August 13, 2010
Turning the Honeypot
I'm reading a govt. security manual this weekend, because ... well, doesn't everyone?
To give it some grounding, I'm building up a cross-reference against my work at the CA. I expected it to remain rather dry until the very end, but I've just tripped up on this Risk in the section on detecting incidents:
2.5.7. An agency constructs a honeypot or honeynet to assist in capturing intrusion attempts, resulting in legal action being taken against the agency for breach of privacy.
Posted by iang at August 13, 2010 08:06 PM
Yeah, it's highly moronic, but when the Government does something like that, it's considered an illegal wiretap and/or a violation of the Privacy Act of 1974. It goes back to Watergate and the findings of the Church Commission where it was discovered that the Government was spying on US citizens.
So yeah, doesn't make too much sense tactically, but strategically it does.
highly politicized environments place all sorts of restrictions on the actions an information security team can perform. prohibiting honeypots sounds reasonable when one considers some decisions affecting one's security posture are much more ridiculous: blocking an entire country's IP address range is frowned upon in some environments (they're afraid of causing an international incident). If one cannot block a country's IP range here-or-there even on a temporary basis it's like having your hands tied. one may as well go ahead and publish the firewalls' configuration on the entity homepage.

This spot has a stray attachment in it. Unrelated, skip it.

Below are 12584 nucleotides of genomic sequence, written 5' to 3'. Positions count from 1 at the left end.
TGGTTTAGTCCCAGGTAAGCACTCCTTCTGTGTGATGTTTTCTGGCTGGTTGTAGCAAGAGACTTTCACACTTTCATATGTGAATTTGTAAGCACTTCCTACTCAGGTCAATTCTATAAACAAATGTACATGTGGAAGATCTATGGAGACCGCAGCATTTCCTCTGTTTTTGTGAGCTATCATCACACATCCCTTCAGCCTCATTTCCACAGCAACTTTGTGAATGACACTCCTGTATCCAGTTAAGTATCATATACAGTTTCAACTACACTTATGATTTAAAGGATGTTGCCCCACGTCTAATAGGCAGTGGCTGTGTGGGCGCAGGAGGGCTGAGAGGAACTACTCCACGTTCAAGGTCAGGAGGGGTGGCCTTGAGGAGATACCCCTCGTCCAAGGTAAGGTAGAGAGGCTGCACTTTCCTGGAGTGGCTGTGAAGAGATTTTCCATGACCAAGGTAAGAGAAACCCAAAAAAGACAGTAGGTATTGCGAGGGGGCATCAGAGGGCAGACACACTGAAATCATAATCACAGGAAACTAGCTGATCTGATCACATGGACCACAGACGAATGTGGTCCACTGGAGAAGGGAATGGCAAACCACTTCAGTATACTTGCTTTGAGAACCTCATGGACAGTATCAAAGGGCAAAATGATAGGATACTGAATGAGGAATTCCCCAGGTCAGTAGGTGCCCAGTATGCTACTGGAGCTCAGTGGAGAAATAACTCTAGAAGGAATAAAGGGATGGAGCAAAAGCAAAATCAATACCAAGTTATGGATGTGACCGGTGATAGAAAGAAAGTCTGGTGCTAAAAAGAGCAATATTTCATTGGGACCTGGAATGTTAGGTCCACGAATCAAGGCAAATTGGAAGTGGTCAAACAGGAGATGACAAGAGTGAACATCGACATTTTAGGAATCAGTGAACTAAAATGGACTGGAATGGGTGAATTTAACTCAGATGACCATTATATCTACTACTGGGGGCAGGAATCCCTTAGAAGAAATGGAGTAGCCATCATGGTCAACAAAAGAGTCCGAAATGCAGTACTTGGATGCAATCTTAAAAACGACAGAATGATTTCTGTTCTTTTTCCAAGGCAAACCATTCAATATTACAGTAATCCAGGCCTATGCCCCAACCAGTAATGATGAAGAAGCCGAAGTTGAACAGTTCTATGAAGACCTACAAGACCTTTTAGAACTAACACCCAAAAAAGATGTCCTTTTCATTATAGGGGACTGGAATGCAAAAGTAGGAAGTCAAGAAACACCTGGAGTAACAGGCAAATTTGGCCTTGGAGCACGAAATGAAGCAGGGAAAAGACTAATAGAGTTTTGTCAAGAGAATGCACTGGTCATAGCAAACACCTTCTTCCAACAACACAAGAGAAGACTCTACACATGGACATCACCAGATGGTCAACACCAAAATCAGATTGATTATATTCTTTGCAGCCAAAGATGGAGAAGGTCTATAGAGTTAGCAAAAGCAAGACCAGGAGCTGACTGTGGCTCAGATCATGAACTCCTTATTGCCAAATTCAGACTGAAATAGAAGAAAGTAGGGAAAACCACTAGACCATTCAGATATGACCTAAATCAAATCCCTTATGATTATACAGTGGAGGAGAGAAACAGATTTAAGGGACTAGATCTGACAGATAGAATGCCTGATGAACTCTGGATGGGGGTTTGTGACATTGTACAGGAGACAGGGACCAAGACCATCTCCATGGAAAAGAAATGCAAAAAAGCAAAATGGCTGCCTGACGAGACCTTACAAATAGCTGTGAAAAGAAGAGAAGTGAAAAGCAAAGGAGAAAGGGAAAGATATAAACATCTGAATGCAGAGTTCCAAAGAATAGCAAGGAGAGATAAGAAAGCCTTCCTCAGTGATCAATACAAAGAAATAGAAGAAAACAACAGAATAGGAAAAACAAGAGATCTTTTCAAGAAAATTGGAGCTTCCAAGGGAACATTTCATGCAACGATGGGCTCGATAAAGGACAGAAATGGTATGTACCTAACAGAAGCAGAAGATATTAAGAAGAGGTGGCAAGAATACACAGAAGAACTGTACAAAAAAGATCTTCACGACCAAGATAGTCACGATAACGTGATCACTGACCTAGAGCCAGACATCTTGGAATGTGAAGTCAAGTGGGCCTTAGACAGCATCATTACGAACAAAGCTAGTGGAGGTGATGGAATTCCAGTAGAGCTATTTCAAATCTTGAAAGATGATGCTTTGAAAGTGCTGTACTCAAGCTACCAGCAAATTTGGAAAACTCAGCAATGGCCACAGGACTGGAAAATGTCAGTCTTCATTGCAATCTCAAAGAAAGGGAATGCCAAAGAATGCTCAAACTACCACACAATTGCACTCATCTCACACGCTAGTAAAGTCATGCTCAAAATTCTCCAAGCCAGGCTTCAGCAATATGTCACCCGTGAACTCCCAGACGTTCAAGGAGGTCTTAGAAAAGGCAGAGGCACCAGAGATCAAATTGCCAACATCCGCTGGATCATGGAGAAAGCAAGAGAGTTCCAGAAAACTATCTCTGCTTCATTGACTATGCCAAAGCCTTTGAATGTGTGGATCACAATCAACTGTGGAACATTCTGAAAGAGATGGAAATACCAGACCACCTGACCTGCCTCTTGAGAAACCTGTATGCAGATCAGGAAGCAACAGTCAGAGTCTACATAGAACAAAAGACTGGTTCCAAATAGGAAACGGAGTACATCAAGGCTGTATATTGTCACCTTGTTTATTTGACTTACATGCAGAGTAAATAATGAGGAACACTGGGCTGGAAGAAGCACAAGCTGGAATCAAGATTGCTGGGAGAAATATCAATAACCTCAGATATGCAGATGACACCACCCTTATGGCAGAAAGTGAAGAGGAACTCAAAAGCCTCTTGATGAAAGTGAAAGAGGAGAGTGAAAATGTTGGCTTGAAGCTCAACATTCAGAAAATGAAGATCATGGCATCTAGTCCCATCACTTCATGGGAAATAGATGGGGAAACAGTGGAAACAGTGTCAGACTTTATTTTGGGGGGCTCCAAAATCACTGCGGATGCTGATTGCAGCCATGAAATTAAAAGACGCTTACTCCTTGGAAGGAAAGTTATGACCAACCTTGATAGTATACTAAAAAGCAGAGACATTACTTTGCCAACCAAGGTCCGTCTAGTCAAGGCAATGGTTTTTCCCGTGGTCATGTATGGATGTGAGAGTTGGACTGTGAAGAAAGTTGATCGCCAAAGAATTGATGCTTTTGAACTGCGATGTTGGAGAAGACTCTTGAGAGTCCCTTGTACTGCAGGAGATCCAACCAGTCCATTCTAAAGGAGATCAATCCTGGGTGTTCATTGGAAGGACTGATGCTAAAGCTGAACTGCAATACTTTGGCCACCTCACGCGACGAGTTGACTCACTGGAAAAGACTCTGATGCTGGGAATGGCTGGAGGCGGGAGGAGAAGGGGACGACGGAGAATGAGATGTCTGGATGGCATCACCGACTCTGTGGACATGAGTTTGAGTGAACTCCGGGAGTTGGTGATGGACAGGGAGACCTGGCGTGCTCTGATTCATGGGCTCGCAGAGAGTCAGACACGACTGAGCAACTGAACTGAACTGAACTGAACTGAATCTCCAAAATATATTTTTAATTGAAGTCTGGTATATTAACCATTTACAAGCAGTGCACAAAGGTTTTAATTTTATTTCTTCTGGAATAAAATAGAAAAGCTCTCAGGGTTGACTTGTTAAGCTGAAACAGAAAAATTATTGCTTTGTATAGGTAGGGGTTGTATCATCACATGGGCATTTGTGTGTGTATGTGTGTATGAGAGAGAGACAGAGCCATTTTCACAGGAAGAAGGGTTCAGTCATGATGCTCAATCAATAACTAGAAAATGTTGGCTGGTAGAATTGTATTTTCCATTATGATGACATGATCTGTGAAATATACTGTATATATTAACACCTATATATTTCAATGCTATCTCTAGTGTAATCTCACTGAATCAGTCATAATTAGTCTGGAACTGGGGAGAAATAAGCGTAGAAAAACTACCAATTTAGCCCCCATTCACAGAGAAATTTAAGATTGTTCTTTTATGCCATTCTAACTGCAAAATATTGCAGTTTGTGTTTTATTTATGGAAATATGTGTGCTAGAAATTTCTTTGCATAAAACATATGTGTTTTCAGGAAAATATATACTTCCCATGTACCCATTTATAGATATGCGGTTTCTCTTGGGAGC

What if; in designing the honeypot they revealed a flaw that proved to be a significant point from which to leverage the rest of the system?? It would stand to reason that honeypot design must be highly specialized.
Aside from some odd wire tap laws there is also FOI and other information legislation to be considered.
If a Federal organisation has information stored in a database of any form (paper in a filing cabinate to computer log files) you can if it is not specificaly exempted request it as it is public (payed for) information...
Thus it is possible to consider that the log files on a Honeynet could be requested and used to start legal action for a number of reasons...
Another issue is "standard design" doccuments. Most US Gov agencies have "quality of staff" issues when it comes to ICT, thus any Honeypot/net setups are likley to be based on a "standard design" template. Guess what the template etc are tax payer paid for and thus subject to FOI etc as well...
All of that aside have you considered how you can find a Honeynet without revealing anything of real use to it?
And even how you find it and enumerate it all without setting of it's alarms?
It's actually not that difficult for many Honeynets, which kind of obviates their purpose...